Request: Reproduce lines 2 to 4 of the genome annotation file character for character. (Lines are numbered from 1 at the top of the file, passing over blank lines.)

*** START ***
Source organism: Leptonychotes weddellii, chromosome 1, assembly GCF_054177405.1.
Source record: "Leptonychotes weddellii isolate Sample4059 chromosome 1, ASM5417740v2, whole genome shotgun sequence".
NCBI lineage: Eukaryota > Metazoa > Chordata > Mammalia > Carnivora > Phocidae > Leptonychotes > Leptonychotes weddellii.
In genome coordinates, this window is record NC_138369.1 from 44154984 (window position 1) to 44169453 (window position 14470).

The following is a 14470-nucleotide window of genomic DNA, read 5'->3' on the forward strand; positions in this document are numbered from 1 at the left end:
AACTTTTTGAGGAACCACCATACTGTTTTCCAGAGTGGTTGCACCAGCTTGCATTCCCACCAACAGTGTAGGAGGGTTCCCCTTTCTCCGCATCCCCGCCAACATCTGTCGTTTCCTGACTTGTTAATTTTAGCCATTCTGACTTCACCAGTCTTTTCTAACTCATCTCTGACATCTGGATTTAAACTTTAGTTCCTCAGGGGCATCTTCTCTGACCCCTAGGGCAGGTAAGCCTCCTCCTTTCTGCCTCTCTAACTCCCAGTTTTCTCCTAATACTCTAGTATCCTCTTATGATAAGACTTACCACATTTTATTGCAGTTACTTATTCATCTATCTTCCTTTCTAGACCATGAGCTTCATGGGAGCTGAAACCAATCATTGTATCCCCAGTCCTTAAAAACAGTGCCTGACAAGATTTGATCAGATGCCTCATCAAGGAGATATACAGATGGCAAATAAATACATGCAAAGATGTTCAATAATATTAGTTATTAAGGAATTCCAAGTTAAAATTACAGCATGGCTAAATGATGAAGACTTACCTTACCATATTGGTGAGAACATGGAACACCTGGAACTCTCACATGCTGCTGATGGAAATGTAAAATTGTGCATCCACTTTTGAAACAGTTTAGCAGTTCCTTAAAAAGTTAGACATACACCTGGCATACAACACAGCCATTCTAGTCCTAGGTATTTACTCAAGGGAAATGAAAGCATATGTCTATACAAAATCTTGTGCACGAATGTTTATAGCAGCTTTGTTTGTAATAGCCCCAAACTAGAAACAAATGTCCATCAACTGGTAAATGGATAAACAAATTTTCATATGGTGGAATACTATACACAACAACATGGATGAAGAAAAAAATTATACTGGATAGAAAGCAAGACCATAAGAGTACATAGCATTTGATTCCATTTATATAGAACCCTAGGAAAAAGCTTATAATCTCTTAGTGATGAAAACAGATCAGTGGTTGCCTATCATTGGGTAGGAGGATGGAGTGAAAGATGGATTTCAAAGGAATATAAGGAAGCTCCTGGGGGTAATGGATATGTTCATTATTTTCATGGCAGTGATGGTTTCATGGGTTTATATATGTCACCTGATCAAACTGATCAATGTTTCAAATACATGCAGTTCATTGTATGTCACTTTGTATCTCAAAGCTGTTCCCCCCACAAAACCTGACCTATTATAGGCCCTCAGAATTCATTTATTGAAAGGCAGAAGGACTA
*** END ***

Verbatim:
Source record: "Leptonychotes weddellii isolate Sample4059 chromosome 1, ASM5417740v2, whole genome shotgun sequence".
NCBI lineage: Eukaryota > Metazoa > Chordata > Mammalia > Carnivora > Phocidae > Leptonychotes > Leptonychotes weddellii.
In genome coordinates, this window is record NC_138369.1 from 44154984 (window position 1) to 44169453 (window position 14470).